Two Military Transition Programs Honored By SHRM
The Garden State (NJ) Council won a Pinnacle Award from the Society for Human Resource Management for its military career transition program. Developed in cooperation with Tip of the Arrow and officials at New Jersey’s Ft. Dix, the program is aimed at helping returning Iraq war veterans translate their military training and experience into the language of civilian recruiters.
ERE wrote about the Ultimate Warrior Career Workshops and Job Fair in August. Some 500 military soon-to-be discharged personnel attended the workshops where volunteer recruiters worked with them in groups and one-on-one, in sessions covering everything from writing a resume to preparing an elevator speech.
As the announcement of the award notes:
“More than a provider of “feel good” moments, the program’s goal is to share expert HR knowledge and insights about job searching and interviewing by delivering a broad scope of information and one-on-one attention for each service member.”
Sherrill Curtis, an organizer of the program, said in an email after the awards were announced that the program in New Jersey is growing, with colleges and universities signing on, as well as expanding with more volunteer HR coaches.
“With a local SHRM chapter in Indiana also winning for their similar program,” Curtis wrote, “we are well on our way with SHRM national support for drawing in volunteer HR professionals as career coaches from across the U.S.”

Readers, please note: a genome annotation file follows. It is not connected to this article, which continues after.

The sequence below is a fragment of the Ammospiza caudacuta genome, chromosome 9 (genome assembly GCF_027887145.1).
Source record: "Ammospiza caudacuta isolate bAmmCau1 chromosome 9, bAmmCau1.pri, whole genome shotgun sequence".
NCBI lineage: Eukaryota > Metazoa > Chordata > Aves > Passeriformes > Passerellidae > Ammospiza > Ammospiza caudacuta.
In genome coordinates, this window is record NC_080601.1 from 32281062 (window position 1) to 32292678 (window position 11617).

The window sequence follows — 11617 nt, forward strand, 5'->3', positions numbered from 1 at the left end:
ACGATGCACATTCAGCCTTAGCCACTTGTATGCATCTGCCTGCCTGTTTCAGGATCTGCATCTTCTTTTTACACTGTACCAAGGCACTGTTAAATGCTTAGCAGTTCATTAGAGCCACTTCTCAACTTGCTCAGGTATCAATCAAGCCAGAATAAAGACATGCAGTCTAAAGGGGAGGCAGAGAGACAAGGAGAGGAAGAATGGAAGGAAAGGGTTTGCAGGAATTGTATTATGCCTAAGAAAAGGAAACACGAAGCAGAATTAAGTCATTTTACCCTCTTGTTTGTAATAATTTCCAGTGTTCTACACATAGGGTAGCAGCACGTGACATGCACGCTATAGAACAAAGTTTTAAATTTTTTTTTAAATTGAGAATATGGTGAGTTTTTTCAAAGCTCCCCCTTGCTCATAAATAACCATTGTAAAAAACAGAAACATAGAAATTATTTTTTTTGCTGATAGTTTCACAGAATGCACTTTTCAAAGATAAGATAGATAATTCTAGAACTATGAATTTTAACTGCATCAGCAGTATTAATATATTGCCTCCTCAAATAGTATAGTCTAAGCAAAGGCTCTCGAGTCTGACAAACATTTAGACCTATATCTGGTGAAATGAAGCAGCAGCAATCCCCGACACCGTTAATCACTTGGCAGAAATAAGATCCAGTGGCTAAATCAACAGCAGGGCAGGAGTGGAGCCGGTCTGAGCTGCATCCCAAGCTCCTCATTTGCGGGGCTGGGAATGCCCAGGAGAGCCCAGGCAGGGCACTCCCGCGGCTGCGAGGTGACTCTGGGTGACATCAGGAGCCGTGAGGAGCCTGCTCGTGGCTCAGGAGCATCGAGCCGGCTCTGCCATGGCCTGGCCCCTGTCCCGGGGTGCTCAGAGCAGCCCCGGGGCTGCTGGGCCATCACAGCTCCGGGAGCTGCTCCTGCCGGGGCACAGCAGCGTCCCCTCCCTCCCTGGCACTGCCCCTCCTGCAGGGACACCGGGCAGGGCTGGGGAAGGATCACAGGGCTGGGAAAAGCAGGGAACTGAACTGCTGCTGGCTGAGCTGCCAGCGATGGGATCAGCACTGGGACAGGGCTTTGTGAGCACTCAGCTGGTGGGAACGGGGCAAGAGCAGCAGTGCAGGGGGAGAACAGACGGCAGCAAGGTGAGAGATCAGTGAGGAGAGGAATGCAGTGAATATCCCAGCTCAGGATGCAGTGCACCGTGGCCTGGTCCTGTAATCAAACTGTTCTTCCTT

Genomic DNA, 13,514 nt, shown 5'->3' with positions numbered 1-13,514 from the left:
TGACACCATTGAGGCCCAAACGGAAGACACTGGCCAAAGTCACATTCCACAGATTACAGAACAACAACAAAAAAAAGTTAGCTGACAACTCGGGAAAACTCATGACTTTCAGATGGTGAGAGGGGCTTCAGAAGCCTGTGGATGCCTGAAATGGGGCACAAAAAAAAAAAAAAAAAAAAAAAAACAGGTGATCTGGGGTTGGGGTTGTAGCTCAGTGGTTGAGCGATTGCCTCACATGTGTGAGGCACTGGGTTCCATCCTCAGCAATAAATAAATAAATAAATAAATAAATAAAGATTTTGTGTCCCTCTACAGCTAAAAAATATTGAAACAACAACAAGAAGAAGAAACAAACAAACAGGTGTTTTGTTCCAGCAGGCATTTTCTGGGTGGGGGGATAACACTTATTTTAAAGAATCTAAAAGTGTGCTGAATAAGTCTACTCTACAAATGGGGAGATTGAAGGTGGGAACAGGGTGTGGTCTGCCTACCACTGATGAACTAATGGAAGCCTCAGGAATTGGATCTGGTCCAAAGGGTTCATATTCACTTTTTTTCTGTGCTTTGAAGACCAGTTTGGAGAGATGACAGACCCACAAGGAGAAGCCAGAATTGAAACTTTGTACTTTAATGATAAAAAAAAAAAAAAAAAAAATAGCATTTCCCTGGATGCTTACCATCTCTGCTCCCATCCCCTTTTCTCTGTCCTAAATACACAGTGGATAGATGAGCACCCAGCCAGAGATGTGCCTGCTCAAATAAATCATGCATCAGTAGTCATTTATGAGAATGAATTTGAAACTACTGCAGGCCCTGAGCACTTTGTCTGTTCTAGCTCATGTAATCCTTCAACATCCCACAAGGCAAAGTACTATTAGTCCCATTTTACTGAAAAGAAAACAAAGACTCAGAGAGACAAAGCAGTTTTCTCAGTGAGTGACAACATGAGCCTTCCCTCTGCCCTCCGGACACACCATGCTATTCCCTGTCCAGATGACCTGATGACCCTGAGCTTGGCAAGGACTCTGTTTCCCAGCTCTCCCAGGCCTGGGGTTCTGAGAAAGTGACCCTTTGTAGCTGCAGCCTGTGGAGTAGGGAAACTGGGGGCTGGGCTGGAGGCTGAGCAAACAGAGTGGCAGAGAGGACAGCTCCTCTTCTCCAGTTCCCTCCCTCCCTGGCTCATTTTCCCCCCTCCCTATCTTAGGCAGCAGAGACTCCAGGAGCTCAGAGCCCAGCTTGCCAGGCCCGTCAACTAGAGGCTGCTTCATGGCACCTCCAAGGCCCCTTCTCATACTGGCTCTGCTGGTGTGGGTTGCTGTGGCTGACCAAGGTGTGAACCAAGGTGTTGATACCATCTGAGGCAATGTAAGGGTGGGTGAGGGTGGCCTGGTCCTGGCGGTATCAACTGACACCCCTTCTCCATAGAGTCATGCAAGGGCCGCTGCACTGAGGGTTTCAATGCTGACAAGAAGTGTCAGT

The second military oriented program to be recognized was organized by the Evansville (Indiana)-Area Human Resource Association in cooperation with the Indiana Employer Support of the Guard and Reserve. Besides offering career counseling and connecting employers and transitioning military directly through referrals and job postings, the Evansville-Area SHRM affiliate asked its member employers to list the certifications they require for various jobs. In turn, the military in the area is now offering opportunities for its personnel to earn those specific certifications.
SHRM also recognized programs to retain young workers in New Orleans; a Texas career fair specifically for workers with criminal records; a telethon-like seven-hour TV broadcast by two chapters in North Carolina that provided on-air counseling and assistance to about 1,100 callers; a job interview training program for high school seniors in Pennsylvania; a job counseling program for single-parent women and families receiving public assistance in New Mexico; a “Workforce Readiness Toolkit” for individual job seekers and employers in New Hampshire, and a SHRM chapter leadership preparation and training program.
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